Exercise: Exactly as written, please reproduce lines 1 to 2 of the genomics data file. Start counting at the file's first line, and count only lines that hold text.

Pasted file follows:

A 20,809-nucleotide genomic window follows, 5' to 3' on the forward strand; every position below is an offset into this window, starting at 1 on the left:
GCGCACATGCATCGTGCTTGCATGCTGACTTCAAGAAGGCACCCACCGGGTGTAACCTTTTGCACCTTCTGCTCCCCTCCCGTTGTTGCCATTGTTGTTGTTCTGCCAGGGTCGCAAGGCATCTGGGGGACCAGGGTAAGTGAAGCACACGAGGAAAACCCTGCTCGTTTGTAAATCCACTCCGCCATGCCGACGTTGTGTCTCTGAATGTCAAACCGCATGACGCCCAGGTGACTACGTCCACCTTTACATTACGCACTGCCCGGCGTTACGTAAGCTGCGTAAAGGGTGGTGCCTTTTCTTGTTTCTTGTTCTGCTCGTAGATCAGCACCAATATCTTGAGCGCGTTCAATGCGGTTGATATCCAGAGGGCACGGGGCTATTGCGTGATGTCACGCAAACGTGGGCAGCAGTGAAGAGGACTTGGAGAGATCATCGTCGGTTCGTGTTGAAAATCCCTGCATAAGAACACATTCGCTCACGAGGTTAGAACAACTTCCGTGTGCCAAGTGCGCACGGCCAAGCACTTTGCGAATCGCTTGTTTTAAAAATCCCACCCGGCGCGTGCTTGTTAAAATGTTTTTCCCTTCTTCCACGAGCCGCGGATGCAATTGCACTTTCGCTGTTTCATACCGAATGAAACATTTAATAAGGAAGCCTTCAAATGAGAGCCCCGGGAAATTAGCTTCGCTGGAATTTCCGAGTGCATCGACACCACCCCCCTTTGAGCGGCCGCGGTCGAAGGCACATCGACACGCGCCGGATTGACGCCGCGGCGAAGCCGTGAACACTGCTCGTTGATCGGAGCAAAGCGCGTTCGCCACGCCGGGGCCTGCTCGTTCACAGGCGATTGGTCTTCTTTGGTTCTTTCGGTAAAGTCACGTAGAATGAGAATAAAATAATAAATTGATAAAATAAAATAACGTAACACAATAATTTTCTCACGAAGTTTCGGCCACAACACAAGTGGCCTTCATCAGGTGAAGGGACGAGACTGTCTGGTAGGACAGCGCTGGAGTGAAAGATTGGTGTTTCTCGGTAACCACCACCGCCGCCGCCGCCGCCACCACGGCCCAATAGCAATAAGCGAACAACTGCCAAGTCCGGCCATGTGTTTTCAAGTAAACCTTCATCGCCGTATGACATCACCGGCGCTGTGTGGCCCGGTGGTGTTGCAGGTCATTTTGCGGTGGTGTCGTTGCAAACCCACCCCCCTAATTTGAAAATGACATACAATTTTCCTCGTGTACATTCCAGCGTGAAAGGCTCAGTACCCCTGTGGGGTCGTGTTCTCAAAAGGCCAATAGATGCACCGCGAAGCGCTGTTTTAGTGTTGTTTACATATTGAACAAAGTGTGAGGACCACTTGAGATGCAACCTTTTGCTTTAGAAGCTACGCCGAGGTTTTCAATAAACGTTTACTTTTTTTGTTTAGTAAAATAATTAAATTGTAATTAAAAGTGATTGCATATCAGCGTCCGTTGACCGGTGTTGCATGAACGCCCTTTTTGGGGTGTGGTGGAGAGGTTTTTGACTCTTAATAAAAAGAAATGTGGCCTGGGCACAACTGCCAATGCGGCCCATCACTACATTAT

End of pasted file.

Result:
A 20,809-nucleotide genomic window follows, 5' to 3' on the forward strand; every position below is an offset into this window, starting at 1 on the left:
GCGCACATGCATCGTGCTTGCATGCTGACTTCAAGAAGGCACCCACCGGGTGTAACCTTTTGCACCTTCTGCTCCCCTCCCGTTGTTGCCATTGTTGTTGTTCTGCCAGGGTCGCAAGGCATCTGGGGGACCAGGGTAAGTGAAGCACACGAGGAAAACCCTGCTCGTTTGTAAATCCACTCCGCCATGCCGACGTTGTGTCTCTGAATGTCAAACCGCATGACGCCCAGGTGACTACGTCCACCTTTACATTACGCACTGCCCGGCGTTACGTAAGCTGCGTAAAGGGTGGTGCCTTTTCTTGTTTCTTGTTCTGCTCGTAGATCAGCACCAATATCTTGAGCGCGTTCAATGCGGTTGATATCCAGAGGGCACGGGGCTATTGCGTGATGTCACGCAAACGTGGGCAGCAGTGAAGAGGACTTGGAGAGATCATCGTCGGTTCGTGTTGAAAATCCCTGCATAAGAACACATTCGCTCACGAGGTTAGAACAACTTCCGTGTGCCAAGTGCGCACGGCCAAGCACTTTGCGAATCGCTTGTTTTAAAAATCCCACCCGGCGCGTGCTTGTTAAAATGTTTTTCCCTTCTTCCACGAGCCGCGGATGCAATTGCACTTTCGCTGTTTCATACCGAATGAAACATTTAATAAGGAAGCCTTCAAATGAGAGCCCCGGGAAATTAGCTTCGCTGGAATTTCCGAGTGCATCGACACCACCCCCCTTTGAGCGGCCGCGGTCGAAGGCACATCGACACGCGCCGGATTGACGCCGCGGCGAAGCCGTGAACACTGCTCGTTGATCGGAGCAAAGCGCGTTCGCCACGCCGGGGCCTGCTCGTTCACAGGCGATTGGTCTTCTTTGGTTCTTTCGGTAAAGTCACGTAGAATGAGAATAAAATAATAAATTGATAAAATAAAATAACGTAACACAATAATTTTCTCACGAAGTTTCGGCCACAACACAAGTGGCCTTCATCAGGTGAAGGGACGAGACTGTCTGGTAGGACAGCGCTGGAGTGAAAGATTGGTGTTTCTCGGTAACCACCACCGCCGCCGCCGCCGCCACCACGGCCCAATAGCAATAAGCGAACAACTGCCAAGTCCGGCCATGTGTTTTCAAGTAAACCTTCATCGCCGTATGACATCACCGGCGCTGTGTGGCCCGGTGGTGTTGCAGGTCATTTTGCGGTGGTGTCGTTGCAAACCCACCCCCCTAATTTGAAAATGACATACAATTTTCCTCGTGTACATTCCAGCGTGAAAGGCTCAGTACCCCTGTGGGGTCGTGTTCTCAAAAGGCCAATAGATGCACCGCGAAGCGCTGTTTTAGTGTTGTTTACATATTGAACAAAGTGTGAGGACCACTTGAGATGCAACCTTTTGCTTTAGAAGCTACGCCGAGGTTTTCAATAAACGTTTACTTTTTTTGTTTAGTAAAATAATTAAATTGTAATTAAAAGTGATTGCATATCAGCGTCCGTTGACCGGTGTTGCATGAACGCCCTTTTTGGGGTGTGGTGGAGAGGTTTTTGACTCTTAATAAAAAGAAATGTGGCCTGGGCACAACTGCCAATGCGGCCCATCACTACATTAT